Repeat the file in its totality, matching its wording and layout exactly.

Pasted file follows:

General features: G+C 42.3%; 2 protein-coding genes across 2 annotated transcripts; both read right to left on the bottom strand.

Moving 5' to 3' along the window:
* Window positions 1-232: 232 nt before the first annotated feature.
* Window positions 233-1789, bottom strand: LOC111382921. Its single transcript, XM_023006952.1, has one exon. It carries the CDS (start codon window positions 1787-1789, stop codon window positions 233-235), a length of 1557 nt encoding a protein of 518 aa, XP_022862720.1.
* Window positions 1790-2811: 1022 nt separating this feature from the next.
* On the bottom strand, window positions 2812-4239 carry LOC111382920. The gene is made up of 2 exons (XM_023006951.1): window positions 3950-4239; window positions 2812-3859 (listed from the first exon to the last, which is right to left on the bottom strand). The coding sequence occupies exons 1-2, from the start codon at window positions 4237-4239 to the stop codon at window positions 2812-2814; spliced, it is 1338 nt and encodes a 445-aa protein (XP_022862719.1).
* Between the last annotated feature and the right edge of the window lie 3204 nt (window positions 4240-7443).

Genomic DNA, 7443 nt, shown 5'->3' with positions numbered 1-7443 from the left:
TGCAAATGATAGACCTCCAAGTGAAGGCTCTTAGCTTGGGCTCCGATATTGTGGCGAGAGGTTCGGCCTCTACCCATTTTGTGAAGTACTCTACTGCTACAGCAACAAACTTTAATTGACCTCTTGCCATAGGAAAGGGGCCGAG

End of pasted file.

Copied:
General features: G+C 42.3%; 2 protein-coding genes across 2 annotated transcripts; both read right to left on the bottom strand.

Moving 5' to 3' along the window:
* Window positions 1-232: 232 nt before the first annotated feature.
* Window positions 233-1789, bottom strand: LOC111382921. Its single transcript, XM_023006952.1, has one exon. It carries the CDS (start codon window positions 1787-1789, stop codon window positions 233-235), a length of 1557 nt encoding a protein of 518 aa, XP_022862720.1.
* Window positions 1790-2811: 1022 nt separating this feature from the next.
* On the bottom strand, window positions 2812-4239 carry LOC111382920. The gene is made up of 2 exons (XM_023006951.1): window positions 3950-4239; window positions 2812-3859 (listed from the first exon to the last, which is right to left on the bottom strand). The coding sequence occupies exons 1-2, from the start codon at window positions 4237-4239 to the stop codon at window positions 2812-2814; spliced, it is 1338 nt and encodes a 445-aa protein (XP_022862719.1).
* Between the last annotated feature and the right edge of the window lie 3204 nt (window positions 4240-7443).

Genomic DNA, 7443 nt, shown 5'->3' with positions numbered 1-7443 from the left:
TGCAAATGATAGACCTCCAAGTGAAGGCTCTTAGCTTGGGCTCCGATATTGTGGCGAGAGGTTCGGCCTCTACCCATTTTGTGAAGTACTCTACTGCTACAGCAACAAACTTTAATTGACCTCTTGCCATAGGAAAGGGGCCGAG